European Patent Office & Google

  • Author: ChemistryViews
  • Published: 03 December 2010
  • Source / Publisher: European Patent Office (EPO)
thumbnail image: European Patent Office & Google

The European Patent Office (EPO) and Google have signed a Memorandum of Understanding to improve access to patent translations in multiple languages.

The EPO will use Google's machine translation technology to translate patents into the languages of the 38 countries that it serves. In return, it will provide Google with access to its translated patents, enabling Google to optimise its machine translation technology. Google technology will be used to translate patents originating in Europe as well as patents originating in other regions of the world and enjoying protection in Europe. Facilitating access to the rapidly increasing volumes of Japanese, Chinese and Korean technological information is one of the biggest challenges facing the global patent system.

Today, anyone wishing to register a patent must do so in one of the EPO's official languages – English, French and German. They then need to arrange for translation of the patent – at their own cost – into the languages of all countries in which they wish the patent to apply. This complexity means that many European patents are not available in all national languages or legally binding in all the EPO's member states. Similarly, anyone searching for information in patents published in foreign languages finds it difficult to retrieve data relevant to their research projects.

Google has been working in the area of patents for some time. Since 2006, Google Patent Search has been indexing all US patents and applications.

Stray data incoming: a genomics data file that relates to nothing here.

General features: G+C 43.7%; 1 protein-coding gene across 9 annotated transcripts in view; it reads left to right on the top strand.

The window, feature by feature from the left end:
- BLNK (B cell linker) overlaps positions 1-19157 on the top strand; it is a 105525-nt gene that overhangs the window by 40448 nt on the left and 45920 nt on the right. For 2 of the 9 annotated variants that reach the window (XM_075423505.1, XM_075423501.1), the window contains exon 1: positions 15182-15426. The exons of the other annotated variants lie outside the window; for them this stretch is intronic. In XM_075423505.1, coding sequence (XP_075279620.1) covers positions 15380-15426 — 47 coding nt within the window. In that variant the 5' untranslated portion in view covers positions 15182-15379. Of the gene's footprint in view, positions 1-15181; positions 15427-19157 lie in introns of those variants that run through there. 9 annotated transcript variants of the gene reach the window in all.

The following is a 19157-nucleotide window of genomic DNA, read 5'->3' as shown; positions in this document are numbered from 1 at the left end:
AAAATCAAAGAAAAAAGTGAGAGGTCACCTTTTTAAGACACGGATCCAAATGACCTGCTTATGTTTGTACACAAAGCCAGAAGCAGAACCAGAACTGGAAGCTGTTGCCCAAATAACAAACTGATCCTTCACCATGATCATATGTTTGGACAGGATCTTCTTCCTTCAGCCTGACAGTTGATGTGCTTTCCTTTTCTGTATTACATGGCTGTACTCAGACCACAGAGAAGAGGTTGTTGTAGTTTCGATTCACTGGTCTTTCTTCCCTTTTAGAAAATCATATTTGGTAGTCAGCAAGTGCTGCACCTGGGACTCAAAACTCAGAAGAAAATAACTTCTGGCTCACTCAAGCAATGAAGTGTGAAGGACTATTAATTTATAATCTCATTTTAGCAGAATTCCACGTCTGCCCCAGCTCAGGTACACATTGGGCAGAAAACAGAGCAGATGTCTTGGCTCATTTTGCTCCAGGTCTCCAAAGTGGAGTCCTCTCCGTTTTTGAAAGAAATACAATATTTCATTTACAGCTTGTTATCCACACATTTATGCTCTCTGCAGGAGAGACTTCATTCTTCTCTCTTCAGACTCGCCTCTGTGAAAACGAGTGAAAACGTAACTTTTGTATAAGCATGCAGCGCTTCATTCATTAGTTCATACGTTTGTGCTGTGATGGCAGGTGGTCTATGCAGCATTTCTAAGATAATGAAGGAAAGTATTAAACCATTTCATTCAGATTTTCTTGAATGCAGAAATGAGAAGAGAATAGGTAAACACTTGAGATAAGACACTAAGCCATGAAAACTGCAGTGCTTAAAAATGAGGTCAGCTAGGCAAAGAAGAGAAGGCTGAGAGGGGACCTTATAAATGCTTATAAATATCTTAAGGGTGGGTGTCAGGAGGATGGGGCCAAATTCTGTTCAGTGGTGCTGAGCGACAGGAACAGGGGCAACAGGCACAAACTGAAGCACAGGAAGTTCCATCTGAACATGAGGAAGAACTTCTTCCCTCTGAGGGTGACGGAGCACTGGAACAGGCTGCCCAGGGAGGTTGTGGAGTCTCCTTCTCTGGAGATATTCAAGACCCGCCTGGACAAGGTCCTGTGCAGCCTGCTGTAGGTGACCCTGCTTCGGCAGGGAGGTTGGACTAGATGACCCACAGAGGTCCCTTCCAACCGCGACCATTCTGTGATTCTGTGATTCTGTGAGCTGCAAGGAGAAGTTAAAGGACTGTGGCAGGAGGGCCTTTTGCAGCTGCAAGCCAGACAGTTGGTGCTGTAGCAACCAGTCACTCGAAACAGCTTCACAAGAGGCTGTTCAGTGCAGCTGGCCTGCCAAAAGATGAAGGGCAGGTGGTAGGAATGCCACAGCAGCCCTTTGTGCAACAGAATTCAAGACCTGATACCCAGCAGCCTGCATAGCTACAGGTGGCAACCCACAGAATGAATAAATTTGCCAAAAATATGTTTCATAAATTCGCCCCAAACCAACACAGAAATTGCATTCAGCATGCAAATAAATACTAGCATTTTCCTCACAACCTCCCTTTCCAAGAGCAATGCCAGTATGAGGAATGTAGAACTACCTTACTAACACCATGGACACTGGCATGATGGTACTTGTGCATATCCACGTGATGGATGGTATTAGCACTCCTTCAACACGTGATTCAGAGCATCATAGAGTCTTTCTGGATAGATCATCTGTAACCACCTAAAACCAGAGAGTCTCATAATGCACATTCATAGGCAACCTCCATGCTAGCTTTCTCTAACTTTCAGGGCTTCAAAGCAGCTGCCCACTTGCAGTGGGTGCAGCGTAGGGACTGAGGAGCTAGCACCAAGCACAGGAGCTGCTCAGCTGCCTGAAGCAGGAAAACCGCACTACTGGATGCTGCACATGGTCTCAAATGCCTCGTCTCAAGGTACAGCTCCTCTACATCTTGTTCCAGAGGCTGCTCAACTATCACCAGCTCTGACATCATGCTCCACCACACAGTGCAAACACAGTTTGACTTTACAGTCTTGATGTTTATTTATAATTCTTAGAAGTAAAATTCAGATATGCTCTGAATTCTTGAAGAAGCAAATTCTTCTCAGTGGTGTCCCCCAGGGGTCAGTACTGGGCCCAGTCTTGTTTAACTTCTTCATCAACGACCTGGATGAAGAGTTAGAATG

The EPO has extensively opened up its patent documentation on the internet since 1998. The EPO has around 1.5 million documents, and each year this number grows by more than 50,000 new patent grants.

Article Views: 3485

Sign in Area

Please sign in below

Additional Sign In options

Please note that to comment on an article you must be registered and logged in.
Registration is for free, you may already be registered to receive, e.g., the newsletter. When you register on this website, please ensure you view our terms and conditions. All comments are subject to moderation.

Article Comments - To add a comment please sign in

If you would like to reuse any content, in print or online, from, please contact us first for permission and consult our permission guidance prior to making your request

Follow on Facebook Follow on Twitter Follow on YouTube Follow on LinkedIn Follow on Instagram RSS Sign up for newsletters

Magazine of Chemistry Europe (16 European Chemical Societies) published by Wiley-VCH